Defense spending will be focus in budget talks

Credit: DaytonDailyNews

Caption
U.S. Rep. Nikki Tsongas, D-Mass., speaks Monday about touring Wright-Patterson Air Force Base and the GE EPISCenter in Dayton. Video by Barrie Barber.

Credit: DaytonDailyNews

Continuing resolution won’t pass without added Defense money, Turner says.


With thousands of Defense Department employees and defense contractors in the region, this news outlet is committing to reporting on the latest news on defense spending at Wright-Patterson Air Force Base, the Pentagon and in Congress.

Less than six weeks prior to the start of a new fiscal year, Congress will have to reach a final budget deal next month or face the prospect of a continuing resolution to avoid a partial federal government shutdown Oct. 1.

But there are not enough votes in Congress to support a continuing resolution unless it includes additional dollars above the prior fiscal year’s spending levels for the military, according to U.S. Rep. Mike Turner, R-Dayton.

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Turner, and fellow House Armed Services Committee member U.S. Rep. Nikki Tsongas, D-Mass., toured Wright-Patterson Air Force Base and the General Electric EPISCenter in Dayton on Monday prior to the return of congressional lawmakers next month to work on passage of federal spending bills, including the fiscal year 2017 National Defense Authorization Act.

Congress has imposed a continuing resolution as a temporary stop gap measure to avoid a government shut down while lawmakers work out details on a final budget deal. Historically, the resolution kept spending at the previous fiscal year’s level.

Speaking at a Monday press conference at the EPISCenter, Tsongas said while a continuing resolution is “not the answer,” it’s a better option than a government shut down.

Secretary of the Air Force Deborah Lee James warned this month a long-term continuing resolution of six- to 12-months would be a “bad deal” for the Air Force, delaying the start of dozens of weapons modernization programs and costing the Air Force $1.3 billion.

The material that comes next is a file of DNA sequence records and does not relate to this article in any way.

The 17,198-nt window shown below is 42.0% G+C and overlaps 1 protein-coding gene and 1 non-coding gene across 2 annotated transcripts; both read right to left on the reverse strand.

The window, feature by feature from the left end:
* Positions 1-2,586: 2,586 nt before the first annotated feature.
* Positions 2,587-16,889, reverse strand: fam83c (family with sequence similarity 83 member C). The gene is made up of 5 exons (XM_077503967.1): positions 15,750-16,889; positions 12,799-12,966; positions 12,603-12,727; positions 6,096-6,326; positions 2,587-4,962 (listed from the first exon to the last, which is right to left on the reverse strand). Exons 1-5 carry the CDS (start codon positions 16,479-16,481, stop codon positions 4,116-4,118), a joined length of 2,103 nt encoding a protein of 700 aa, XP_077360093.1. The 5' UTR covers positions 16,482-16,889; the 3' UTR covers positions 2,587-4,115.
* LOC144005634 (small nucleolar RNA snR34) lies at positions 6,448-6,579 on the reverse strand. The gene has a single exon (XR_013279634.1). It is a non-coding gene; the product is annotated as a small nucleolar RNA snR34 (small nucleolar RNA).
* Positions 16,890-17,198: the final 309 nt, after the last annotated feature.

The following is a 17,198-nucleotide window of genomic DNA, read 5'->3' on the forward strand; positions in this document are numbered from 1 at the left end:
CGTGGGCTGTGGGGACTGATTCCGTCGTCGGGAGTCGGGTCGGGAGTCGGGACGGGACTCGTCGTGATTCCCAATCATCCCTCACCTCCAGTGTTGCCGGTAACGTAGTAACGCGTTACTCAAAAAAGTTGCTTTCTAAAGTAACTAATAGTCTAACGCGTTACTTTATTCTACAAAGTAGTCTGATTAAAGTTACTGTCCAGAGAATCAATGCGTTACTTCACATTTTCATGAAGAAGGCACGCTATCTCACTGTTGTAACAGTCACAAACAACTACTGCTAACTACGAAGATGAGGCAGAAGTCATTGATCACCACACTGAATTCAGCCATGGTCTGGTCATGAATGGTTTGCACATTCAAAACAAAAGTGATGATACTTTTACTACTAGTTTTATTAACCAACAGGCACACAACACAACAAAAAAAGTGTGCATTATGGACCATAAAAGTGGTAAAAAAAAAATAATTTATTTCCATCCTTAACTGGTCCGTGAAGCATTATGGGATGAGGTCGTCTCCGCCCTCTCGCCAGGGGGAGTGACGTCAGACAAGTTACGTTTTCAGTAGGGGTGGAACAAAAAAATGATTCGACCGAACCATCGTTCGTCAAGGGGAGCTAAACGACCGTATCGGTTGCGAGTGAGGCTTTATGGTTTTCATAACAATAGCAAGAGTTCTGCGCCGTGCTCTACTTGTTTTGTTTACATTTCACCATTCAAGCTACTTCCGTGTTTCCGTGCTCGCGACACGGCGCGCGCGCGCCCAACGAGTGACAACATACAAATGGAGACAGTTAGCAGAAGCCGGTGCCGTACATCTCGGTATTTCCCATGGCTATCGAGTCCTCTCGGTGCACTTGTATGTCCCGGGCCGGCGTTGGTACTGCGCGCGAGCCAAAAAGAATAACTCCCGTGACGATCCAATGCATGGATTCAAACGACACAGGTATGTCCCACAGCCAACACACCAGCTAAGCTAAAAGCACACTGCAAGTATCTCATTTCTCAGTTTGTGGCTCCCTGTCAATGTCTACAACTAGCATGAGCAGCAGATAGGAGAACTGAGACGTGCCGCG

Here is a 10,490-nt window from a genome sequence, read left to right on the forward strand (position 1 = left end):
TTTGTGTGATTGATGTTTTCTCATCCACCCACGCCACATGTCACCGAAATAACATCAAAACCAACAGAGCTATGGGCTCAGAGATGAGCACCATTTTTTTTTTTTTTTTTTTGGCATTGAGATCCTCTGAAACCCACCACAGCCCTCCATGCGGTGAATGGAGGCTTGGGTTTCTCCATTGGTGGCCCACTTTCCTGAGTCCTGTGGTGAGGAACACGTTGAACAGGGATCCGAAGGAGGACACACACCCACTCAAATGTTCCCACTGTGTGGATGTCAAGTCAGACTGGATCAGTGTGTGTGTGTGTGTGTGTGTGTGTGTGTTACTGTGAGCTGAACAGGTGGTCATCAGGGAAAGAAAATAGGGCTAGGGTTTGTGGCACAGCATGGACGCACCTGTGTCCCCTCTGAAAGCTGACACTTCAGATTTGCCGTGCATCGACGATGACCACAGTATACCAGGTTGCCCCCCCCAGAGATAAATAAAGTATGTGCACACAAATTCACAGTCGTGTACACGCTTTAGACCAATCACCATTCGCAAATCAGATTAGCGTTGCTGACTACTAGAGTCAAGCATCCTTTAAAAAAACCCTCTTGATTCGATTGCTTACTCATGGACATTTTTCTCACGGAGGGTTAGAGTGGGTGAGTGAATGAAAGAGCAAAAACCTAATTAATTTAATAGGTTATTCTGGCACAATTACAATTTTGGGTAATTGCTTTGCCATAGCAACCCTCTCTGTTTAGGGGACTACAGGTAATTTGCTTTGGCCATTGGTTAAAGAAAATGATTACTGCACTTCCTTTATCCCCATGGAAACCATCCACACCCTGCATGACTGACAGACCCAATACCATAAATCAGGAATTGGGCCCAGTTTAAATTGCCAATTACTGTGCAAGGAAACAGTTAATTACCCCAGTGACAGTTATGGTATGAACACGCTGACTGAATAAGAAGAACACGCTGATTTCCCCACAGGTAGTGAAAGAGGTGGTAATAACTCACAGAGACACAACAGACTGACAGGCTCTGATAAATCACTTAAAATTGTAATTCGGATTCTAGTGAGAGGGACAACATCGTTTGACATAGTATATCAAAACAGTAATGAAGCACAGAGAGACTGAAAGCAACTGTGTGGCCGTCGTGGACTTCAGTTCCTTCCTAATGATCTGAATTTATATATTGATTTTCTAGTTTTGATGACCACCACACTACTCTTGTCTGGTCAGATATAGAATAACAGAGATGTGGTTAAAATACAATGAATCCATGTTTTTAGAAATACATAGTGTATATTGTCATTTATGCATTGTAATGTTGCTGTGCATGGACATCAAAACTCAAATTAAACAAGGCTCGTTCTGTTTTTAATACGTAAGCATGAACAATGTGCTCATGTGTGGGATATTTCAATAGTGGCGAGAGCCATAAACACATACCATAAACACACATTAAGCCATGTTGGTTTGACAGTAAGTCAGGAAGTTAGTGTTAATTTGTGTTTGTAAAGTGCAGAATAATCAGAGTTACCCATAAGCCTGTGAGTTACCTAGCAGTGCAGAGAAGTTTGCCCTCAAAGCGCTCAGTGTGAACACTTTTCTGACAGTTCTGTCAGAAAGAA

Turner said additional military funding is needed to respond to the rise in Russian military aggressiveness, Chinese expansion in the South China Sea and ongoing concerns focused on the Islamic State, Iran and North Korea.

The congressman has called for an end to sequestration — or automatic defense budget cuts forestalled with additional funding the past two years. He also said additional funds are needed to deal with readiness shortfalls, stop the draw down in the Army and fund future technology the military relies on to have an edge over adversaries.

“This is all going to come down to what the Obama administration is going to do as it’s walking out the door,” the congressman said. “… But I can tell you this, there are not enough votes in the House to vote for a (continuing resolution) that does not reflect the increase in funding for the Department of Defense.”

A message was sent to a White House spokesman Monday afternoon for comment.

The administration has threatened to veto the defense bill over dozens of concerns, including impeding President Obama’s long-standing pledge to shut down the detention center holding suspected terrorists at Guantanamo Bay, Cuba.

Turner and Tsongas have partnered in recent years on bipartisan legislation Congress has enacted addressing military sexual assault reforms.

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